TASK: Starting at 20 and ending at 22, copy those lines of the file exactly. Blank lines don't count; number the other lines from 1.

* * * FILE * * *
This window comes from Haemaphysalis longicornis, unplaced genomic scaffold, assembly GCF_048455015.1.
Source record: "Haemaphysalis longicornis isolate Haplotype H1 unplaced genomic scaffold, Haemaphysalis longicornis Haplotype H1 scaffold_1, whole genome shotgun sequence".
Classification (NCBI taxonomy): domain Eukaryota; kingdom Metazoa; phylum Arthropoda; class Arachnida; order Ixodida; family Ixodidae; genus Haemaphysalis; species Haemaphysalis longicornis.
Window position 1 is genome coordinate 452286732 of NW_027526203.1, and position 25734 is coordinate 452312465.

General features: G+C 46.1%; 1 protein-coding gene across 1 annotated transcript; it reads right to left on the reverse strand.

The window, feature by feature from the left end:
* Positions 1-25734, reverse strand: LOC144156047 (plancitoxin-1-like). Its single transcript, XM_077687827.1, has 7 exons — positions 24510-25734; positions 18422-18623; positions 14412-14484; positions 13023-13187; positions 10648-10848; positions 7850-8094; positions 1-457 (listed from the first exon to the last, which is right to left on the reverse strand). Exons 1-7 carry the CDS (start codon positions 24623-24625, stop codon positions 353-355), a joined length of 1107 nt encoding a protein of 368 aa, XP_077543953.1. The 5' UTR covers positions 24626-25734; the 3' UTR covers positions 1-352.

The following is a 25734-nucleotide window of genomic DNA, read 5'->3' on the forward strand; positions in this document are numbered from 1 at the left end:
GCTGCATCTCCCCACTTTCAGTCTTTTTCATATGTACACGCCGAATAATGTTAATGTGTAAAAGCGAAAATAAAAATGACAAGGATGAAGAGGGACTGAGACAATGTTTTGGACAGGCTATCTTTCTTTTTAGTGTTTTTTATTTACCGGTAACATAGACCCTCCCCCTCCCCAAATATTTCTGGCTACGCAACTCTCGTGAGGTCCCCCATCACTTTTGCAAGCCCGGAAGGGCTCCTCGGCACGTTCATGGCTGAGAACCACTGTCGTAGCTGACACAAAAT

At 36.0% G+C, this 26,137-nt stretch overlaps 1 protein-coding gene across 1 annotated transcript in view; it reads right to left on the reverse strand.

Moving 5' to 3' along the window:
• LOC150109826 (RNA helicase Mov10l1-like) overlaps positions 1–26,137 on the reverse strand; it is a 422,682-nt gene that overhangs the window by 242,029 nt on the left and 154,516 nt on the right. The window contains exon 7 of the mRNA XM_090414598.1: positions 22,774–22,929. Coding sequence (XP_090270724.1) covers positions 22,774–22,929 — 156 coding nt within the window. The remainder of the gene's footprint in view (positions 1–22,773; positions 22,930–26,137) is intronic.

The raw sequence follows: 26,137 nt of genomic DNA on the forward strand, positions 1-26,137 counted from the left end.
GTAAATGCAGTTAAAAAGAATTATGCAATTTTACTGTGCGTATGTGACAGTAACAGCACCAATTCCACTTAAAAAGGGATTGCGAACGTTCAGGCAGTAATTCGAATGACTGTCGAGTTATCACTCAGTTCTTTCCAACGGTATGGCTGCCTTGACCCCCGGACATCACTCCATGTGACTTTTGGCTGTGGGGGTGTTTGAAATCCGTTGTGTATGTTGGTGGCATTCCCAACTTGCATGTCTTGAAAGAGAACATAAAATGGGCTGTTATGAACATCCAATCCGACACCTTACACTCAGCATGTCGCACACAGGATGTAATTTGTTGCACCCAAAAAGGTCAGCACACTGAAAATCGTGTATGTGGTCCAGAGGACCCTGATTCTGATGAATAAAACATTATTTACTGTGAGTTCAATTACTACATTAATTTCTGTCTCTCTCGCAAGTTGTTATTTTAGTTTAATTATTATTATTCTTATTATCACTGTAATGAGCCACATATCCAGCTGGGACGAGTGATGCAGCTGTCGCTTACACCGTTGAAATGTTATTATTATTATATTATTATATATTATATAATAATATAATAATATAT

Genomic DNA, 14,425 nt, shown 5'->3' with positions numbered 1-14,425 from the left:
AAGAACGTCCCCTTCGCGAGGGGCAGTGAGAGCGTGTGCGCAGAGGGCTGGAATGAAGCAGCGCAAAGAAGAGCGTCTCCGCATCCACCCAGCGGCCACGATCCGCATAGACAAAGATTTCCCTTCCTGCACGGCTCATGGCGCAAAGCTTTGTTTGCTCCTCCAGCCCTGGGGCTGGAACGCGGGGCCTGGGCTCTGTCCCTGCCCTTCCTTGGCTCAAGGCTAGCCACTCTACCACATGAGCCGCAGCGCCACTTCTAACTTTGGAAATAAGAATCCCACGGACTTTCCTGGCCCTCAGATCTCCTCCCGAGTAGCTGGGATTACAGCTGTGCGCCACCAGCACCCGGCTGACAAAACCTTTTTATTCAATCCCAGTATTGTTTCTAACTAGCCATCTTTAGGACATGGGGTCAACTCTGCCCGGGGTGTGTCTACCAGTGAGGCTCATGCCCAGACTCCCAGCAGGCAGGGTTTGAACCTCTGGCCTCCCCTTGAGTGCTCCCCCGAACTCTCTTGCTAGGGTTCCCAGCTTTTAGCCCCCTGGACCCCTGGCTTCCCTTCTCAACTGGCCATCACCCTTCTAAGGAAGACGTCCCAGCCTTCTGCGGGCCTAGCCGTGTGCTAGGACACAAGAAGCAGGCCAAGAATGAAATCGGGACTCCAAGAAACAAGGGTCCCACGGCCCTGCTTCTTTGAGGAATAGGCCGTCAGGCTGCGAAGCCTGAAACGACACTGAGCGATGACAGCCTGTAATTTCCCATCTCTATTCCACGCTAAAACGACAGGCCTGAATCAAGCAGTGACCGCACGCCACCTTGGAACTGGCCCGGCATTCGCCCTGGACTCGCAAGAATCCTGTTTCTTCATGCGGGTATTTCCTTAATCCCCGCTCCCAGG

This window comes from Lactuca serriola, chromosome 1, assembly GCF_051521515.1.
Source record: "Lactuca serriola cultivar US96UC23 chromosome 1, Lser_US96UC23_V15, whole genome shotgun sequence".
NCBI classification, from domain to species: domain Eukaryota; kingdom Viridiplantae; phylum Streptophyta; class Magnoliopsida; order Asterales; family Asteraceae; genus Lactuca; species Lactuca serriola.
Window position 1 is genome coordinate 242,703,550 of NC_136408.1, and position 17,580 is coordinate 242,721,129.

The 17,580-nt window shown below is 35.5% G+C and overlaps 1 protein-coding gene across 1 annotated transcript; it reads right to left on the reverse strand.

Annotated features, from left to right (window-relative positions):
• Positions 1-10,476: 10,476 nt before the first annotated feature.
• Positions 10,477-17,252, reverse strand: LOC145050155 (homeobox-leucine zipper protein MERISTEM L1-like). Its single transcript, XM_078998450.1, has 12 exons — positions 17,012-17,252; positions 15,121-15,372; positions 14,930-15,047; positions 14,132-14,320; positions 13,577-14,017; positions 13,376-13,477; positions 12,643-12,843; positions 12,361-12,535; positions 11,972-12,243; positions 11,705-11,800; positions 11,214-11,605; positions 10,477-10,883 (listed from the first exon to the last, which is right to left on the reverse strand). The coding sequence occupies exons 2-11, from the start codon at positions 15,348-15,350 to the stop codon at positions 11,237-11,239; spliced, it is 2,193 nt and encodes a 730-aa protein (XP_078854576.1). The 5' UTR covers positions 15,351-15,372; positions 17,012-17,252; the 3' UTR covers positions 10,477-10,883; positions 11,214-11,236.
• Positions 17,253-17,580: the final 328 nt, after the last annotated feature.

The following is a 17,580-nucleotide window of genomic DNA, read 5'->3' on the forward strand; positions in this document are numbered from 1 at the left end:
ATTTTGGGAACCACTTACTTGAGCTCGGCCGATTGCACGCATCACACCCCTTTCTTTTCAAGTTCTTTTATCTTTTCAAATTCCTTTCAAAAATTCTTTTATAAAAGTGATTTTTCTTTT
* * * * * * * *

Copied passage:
Window position 1 is genome coordinate 242,703,550 of NC_136408.1, and position 17,580 is coordinate 242,721,129.

The 17,580-nt window shown below is 35.5% G+C and overlaps 1 protein-coding gene across 1 annotated transcript; it reads right to left on the reverse strand.

Annotated features, from left to right (window-relative positions):